With Bayonne sitting second-bottom of Pool 3, (lost twice and drawn once), their most recent loss was a heavy 61-14 defeat away to Northampton. The Chiefs will be feeling confident of another victorious trip to the South of France, and going into Sunday’s game, the Chiefs will know the result of Northampton’s game with Munster. Therefore, they will know what they need to do in order to cement their spot in second, or possibly first place in the group.
However, despite Bayonne’s poor run of results in the competition, and the Chief’s great position in the pool, Director of Rugby Rob Baxter says it will be a good challenge for his young side.
“It’s an interesting situation because we play the final game of the whole round, and Northampton play Munster the night before we play, so we will know exactly what we need to at least get the second spot and potentially we might know what we need to get the first spot.
“I think those are all interesting challenges for a young group, because there’s no point trying not to watch the game or not know what we need to do, but how we make sure it doesn’t become a distraction is going to be important.
“The home last 16 is going to be very important to us, so we want to make sure we get that bit right, and for me I think it’s a little interesting how Northampton’s result against Bayonne has probably clouded what people haven’t seen of Bayonne, which is their recent results in the Top 14, which are really, really good.
“I think people have got to be a little bit more aware that they’re a tough nut to crack at home. I imagine they’ll be very fired up, and that they’ve had a pretty tough time this week based on their result last week. We have got to prepare like we’re going into a big battle and we’ve got to turn up with an incredible amount of energy and enthusiasm. We’re going to have to get into a fight for eighty minutes”.
One Chiefs talent who had a huge impact on last weekend’s game against Glasgow Warriors, is Tommy Wyatt. The centre had an incredible game, breaking the Glasgow defensive line on a number of occasions and looked like a spark in getting the Chiefs back into the match, after trailing for the most part. However, unfortunately for Chiefs fans, Wyatt was seen hobbling off after an hour, and Rob Baxter’s news on the injury wasn’t very promising.
“No it’s not great, he’s probably out for the season, ACL. Obviously disappointing for him, same as Nika (Abuladze), Nika’s had a significant achilles injury so he’s going to require an operation as well, so the win came at a price for us.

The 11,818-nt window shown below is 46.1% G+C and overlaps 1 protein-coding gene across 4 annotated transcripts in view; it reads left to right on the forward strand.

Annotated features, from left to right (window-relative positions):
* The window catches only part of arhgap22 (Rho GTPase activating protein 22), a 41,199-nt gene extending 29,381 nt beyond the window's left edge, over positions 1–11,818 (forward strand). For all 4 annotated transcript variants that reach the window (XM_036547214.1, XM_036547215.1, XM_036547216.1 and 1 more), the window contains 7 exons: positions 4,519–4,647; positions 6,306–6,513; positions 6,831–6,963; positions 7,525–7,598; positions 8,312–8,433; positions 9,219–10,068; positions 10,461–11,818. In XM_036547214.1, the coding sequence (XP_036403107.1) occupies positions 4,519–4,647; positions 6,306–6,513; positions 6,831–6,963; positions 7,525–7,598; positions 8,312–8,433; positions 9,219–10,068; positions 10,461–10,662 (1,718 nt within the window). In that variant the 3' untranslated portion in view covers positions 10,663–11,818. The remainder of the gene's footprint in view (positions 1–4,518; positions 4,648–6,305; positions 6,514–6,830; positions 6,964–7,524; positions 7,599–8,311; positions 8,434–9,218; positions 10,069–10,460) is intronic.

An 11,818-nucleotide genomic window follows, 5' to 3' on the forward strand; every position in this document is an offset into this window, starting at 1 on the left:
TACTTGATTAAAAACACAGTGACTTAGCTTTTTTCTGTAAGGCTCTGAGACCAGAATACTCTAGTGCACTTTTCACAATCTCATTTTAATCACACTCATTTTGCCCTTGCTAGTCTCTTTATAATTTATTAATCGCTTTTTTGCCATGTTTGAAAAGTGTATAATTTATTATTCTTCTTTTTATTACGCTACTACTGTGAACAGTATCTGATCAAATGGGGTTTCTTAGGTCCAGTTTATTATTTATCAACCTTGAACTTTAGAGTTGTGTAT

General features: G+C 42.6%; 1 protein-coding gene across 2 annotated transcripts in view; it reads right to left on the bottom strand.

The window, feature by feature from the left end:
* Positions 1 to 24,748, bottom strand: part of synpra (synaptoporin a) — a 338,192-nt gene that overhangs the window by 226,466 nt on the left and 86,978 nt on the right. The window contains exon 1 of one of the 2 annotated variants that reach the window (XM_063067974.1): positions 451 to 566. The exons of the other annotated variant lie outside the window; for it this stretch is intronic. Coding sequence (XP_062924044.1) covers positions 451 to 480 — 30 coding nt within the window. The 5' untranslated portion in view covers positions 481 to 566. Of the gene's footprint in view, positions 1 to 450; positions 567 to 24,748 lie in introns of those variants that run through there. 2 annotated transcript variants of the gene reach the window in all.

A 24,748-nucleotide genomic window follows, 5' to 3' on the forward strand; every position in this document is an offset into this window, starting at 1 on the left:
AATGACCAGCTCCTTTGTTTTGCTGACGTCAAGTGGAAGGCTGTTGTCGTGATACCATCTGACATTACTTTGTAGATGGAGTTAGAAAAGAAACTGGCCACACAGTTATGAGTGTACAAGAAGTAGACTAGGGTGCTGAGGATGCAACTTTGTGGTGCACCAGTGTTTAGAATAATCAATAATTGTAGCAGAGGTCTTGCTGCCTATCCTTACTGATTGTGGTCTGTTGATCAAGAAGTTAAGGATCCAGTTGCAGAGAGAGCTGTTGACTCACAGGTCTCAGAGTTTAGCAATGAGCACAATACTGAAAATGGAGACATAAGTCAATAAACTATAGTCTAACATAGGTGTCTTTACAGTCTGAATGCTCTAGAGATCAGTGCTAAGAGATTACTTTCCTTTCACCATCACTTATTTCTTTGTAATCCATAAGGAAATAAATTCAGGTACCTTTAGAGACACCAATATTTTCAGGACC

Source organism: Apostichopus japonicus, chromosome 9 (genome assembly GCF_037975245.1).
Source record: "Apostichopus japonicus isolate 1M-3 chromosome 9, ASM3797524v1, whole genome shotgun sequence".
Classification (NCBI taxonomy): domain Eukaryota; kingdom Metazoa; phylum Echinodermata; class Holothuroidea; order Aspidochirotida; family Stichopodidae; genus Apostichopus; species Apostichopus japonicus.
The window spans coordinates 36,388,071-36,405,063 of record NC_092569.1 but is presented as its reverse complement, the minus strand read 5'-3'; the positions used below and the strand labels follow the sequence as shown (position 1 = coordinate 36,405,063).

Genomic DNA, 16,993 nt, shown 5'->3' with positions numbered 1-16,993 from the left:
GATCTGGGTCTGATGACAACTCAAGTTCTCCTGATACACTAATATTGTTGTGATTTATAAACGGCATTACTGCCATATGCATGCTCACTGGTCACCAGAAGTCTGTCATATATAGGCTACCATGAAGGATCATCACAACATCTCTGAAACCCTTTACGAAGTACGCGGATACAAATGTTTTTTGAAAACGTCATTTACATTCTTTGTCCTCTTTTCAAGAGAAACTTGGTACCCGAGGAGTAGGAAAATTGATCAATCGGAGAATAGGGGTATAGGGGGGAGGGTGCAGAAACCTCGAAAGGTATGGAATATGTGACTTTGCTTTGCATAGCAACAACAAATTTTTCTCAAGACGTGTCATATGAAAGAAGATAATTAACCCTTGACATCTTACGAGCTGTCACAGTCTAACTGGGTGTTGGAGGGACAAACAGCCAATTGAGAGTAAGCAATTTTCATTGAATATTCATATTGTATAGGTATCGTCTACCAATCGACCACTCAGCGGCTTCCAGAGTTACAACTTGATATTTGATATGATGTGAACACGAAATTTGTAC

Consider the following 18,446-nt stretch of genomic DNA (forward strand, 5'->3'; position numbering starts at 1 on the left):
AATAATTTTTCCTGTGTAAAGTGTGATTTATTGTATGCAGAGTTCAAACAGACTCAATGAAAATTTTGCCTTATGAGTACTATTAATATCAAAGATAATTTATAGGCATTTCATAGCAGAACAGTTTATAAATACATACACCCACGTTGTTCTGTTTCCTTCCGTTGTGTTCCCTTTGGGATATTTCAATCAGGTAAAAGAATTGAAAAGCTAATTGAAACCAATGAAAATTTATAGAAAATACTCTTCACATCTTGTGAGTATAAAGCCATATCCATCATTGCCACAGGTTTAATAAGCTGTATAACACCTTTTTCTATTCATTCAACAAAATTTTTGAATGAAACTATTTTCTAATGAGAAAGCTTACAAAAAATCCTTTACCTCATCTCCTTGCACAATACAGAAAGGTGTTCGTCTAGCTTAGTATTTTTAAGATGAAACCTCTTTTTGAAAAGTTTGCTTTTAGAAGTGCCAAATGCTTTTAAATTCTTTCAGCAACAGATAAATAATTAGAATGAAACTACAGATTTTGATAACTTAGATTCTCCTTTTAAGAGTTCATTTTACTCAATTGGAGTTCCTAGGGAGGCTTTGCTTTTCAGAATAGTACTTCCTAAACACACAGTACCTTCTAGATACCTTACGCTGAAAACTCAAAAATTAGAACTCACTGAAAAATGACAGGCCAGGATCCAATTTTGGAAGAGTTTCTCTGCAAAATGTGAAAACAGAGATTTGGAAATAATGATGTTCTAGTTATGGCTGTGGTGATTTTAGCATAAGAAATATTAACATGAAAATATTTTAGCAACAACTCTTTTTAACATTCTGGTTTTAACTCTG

“That’s a bit frustrating considering both those guys have been playing very well so it’s tough on those guys because they’ve been having a good season, they’ve been key parts of the good things we’ve achieved this season, and no doubt they’d have been very important parts of any kind of run-in we could have.
“So, feel for them a bit, but the good thing is they’re both young enough to get this done, both of them should be able to start next season flying, and we’ve got to move that way with them and look forward to next season and getting them back”.
France is well known for having some of the noisiest rugby fans in the world, with the atmosphere always playing a huge part when a team plays away. With the Chiefs having already come away from France with a victory in the Champions Cup this year, they will be looking to do so again this weekend. Chiefs hooker and current highest appearance maker Jack Yeandle seems to think his team are going to need to silence the home crowd early on on Sunday, if the Chiefs are going to come away from Bayonne with anything.
“Keeping them quiet tends to make a big difference. They’re very influential and they’re very loud and intimidating, but it’s almost embracing that noise, not being afraid of it and being able to use it as a driver to keep the noise down a bit.
“It’s not just a can win, it’s a desire to, and that Toulon win shows that we’ve got a method of doing it but a lot of it revolves around the focus of what we do, not on what the opposition do, because they can have all sorts of fancy plays and trick plays and certain huge ball carriers, but we’ve got to enforce our game.
“It makes a huge difference. If we just turn up and let them get their big ball carriers running through us and get the offloads in it becomes a very hard day at the office.”
Yeandle has played 274 times for the Chiefs, making him the man in the squad with the most appearances, 60 more than the next closest player in Henry Slade (214). Having made his debut for the Chiefs back in 2012, his immense tally of caps has come over a twelve year stint, and he is relishing his role as a senior figure, when helping the younger players find their feet.
“It’s nice to have the experience, so I know what to expect in certain places you play or the pressures of a certain game, but at the end of the day it’s a team game. One person isn’t going to make the be all and end all of decisions and they’re not going to affect the game hugely on their own, it’s about how the team go out there and perform, and I think that’s been a strength of ours, how well we have come together as a team”.